What is print bleeding?

Print bleeding is used to ensure that when your printed material is cut to size, there is no white edges around the printed material. Since the printing process may move a few millimeteres from one print to the next, when the cutting happens, you may end up with one or two borders with a white line. We do not want this, so we print a slightly bigger image, and then cut the material slightly smaller than the image, so we are sure not to have any unprinted edges.

When asked "what is print bleeding", the below image explains it best, thus you must always ensure that the printable area of your image is within your print bleeding range:

What is print bleeding, is normally asked in order to find out how to design for print bleeding, you should plan for at least 3mm of print bleeding around your images. at 300dpb, 3mm of print bleeding means around 40 pixels extra around your image.

Thus preparting a print bleeding would result in the following:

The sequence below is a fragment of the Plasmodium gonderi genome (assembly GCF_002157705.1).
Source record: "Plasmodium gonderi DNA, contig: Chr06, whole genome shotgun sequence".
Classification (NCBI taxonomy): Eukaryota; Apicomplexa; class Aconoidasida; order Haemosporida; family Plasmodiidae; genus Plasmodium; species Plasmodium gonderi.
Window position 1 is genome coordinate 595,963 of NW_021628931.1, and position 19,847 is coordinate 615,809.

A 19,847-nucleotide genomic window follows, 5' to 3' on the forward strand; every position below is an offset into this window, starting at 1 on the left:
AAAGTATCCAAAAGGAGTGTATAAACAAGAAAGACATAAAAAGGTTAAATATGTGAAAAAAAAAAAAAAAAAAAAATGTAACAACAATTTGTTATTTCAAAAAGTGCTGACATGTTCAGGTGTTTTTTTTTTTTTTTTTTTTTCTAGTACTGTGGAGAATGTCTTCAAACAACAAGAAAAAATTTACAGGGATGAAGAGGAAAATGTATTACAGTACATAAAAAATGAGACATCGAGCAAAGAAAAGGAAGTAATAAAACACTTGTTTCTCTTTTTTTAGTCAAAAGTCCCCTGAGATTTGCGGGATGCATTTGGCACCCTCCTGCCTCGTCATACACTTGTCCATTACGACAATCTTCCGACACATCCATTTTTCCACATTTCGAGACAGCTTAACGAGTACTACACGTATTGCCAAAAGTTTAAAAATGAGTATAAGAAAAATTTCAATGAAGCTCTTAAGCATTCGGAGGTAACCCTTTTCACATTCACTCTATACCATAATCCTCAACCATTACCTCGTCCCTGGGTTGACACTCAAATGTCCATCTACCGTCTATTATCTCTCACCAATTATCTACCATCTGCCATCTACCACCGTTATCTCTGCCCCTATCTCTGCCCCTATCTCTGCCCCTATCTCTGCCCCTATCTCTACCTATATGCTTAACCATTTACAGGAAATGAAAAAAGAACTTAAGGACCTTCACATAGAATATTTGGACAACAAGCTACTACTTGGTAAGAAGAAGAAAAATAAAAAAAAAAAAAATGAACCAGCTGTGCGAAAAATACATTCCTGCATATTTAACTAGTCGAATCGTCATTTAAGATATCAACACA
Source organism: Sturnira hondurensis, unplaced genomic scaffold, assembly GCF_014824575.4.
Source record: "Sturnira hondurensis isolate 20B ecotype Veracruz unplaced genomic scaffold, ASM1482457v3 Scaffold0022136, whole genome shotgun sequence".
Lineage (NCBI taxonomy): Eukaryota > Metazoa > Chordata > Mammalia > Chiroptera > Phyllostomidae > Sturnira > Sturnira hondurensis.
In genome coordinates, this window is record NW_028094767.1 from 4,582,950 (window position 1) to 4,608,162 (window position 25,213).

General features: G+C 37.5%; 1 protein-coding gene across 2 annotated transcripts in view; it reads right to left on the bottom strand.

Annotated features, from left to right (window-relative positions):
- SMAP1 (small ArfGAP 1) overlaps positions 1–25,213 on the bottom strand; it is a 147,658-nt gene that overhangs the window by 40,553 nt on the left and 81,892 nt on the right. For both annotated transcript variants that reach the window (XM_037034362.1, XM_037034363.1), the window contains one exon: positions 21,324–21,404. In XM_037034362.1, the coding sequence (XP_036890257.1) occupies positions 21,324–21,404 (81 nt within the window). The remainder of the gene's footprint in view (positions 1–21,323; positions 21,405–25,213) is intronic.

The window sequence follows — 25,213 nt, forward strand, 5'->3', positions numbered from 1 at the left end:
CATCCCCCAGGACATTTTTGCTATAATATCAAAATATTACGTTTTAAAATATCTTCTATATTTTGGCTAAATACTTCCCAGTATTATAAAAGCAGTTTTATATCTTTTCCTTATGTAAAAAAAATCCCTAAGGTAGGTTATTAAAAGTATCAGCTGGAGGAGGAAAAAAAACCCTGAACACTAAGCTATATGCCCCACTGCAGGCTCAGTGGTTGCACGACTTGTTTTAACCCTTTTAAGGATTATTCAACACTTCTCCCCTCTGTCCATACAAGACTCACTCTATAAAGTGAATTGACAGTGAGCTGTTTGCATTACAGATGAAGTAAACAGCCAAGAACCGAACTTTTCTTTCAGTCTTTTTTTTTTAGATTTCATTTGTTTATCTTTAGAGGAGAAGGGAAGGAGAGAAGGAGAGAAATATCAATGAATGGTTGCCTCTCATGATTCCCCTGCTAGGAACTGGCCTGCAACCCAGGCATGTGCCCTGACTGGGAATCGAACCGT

So when preparing a document for printing you need to create various printing marks which indicate to the printing company where to trim the paper. The page boundaries need to be expanded in order to accommodate the printers marks. This area outside the image and print bleeding is called the slug area, which contains printer instructions and possibly print job sign-off information.

If you are setting crop marks and want the artwork to contain a bleed or slug area, make sure that you extend the artwork past the crop marks to accommodate the bleed or slug. Also make sure that your media size is large enough to contain the page and any printer’s marks, bleeds, or the slug area. If a document doesn’t fit the media, you can control where items are clipped by using the Page Position option in the Setup area of the Print dialog box.

If you select the Crop Marks option, fold marks are printed as solid lines when spreads are printed.

More information about printers marks.

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